Canceled flights and heightened fears: AU international students reflect on Capitol insurrection
“Is this a sign that I shouldn't go back?”
Gabriela Valencia, a junior in the School of Public Affairs from San Pedro Sula, Honduras, was at her Tenleytown apartment on Jan. 6 when she turned on the news to learn about the Capitol insurrection taking place only eight miles away.
Valencia always viewed the United States as a free and powerful country with an organized government. However, what she witnessed reminded Valencia of something that would occur back home in Honduras, she said.
“I would have never imagined something like that happening in the U.S.,” Valencia said. “I would expect that to happen in Honduras because people don’t care. It was just shocking. I would have never thought it was going to happen in the States.”
Valencia said that violent protests against the government are a normal occurrence in Honduras.
“It has happened several times — people storming in, and even the same congressmen fighting each other and throwing stuff at each other, causing a circus inside the Capitol building,” Valencia said. “It’s a normal day.”
While Valencia was in D.C. during the insurrection, other international students watched from overseas in fear of returning to the United States.
Camilla Salemme, a senior in Kogod from Milan, Italy, canceled her flight back to the District in January after the Capitol insurrection. She spent the fall semester in Milan due to the pandemic and her parents’ fear of the election in November.
“When the whole thing happened on the sixth of January at the Capitol, I guess that was kind of like the last straw,” Salemme said. “There [were] already so many other things going on, like COVID, safety and the fact that I have no family in the U.S., so if something bad was to happen, I’d be stuck there.”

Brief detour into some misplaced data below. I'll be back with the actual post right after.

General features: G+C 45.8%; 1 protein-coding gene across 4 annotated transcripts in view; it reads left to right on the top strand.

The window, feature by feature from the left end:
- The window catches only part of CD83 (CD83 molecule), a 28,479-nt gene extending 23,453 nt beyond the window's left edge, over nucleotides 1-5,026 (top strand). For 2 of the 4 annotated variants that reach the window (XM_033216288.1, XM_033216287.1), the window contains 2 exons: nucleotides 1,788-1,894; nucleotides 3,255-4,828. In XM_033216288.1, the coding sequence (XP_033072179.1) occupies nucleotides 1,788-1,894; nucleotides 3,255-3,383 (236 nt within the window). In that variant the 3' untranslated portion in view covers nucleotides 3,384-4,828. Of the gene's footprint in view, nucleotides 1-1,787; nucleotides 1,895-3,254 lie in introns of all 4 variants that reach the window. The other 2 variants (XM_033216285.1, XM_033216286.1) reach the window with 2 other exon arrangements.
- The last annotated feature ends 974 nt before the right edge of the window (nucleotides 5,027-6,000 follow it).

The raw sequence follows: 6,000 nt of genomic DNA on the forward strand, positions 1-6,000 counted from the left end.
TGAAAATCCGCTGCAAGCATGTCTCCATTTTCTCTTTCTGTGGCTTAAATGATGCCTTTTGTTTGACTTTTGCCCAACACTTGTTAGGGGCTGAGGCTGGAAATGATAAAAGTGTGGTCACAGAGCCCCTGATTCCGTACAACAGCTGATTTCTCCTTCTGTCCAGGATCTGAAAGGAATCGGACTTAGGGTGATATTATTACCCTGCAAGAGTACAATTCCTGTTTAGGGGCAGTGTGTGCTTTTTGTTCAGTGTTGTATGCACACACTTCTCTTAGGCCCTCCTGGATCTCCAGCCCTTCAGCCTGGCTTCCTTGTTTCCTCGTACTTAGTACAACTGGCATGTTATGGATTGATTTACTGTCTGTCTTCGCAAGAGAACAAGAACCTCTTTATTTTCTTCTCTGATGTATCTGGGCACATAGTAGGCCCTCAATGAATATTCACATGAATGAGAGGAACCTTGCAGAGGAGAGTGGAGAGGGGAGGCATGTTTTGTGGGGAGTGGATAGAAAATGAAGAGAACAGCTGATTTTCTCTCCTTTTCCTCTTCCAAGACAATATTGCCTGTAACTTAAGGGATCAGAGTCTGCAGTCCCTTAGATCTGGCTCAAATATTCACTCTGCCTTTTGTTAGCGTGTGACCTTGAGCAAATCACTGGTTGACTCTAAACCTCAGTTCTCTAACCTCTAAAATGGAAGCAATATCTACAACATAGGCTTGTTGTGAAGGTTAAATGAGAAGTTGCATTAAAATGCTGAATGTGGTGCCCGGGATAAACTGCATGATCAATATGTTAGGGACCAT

Salemme stayed in D.C. to quarantine over the summer until she went home to Italy in early August. She attended multiple Black Lives Matter protests in June where police officers employed tear gas and other forceful tactics against largely peaceful protesters. She was shocked to learn that officers did not use the same tactics in response to the rioting on Jan. 6.
“One of the first protests I went to was at the Capitol, and I clearly remember the police standing behind every single crowd control barrier. None of the protesters even thought about pushing the barriers or trying to trespass, because just by the intimidating stares of the police officers we knew it wouldn’t end well,” Salemme said. “Seeing the videos of the insurrection where Trump rioters were able to trespass those same barriers with such ease made me disappointed and mad.”
Salemme said that her experiences at American University have taught her to stand up for her beliefs and voice her opinions, a trait that she does not believe she would have acquired if she had not moved to D.C. She hopes to return to the District in May for graduation.
Elena Arango also spent her first semester at home and moved back to D.C. in mid-January. Arango, who is from Cali, Colombia planned to return to the District in early January but postponed her flight to Jan. 17 due to the insurrection. Her parents were hesitant about letting her come back at all.
“I remember I started crying. I was like, ‘is this a sign that I shouldn’t go back?’” Arango said.
Her parents agreed that she could return to D.C. as long as her mother accompanied her on the trip.
“She thought that they were going to bomb [my apartment building] or something like that,” Arango said.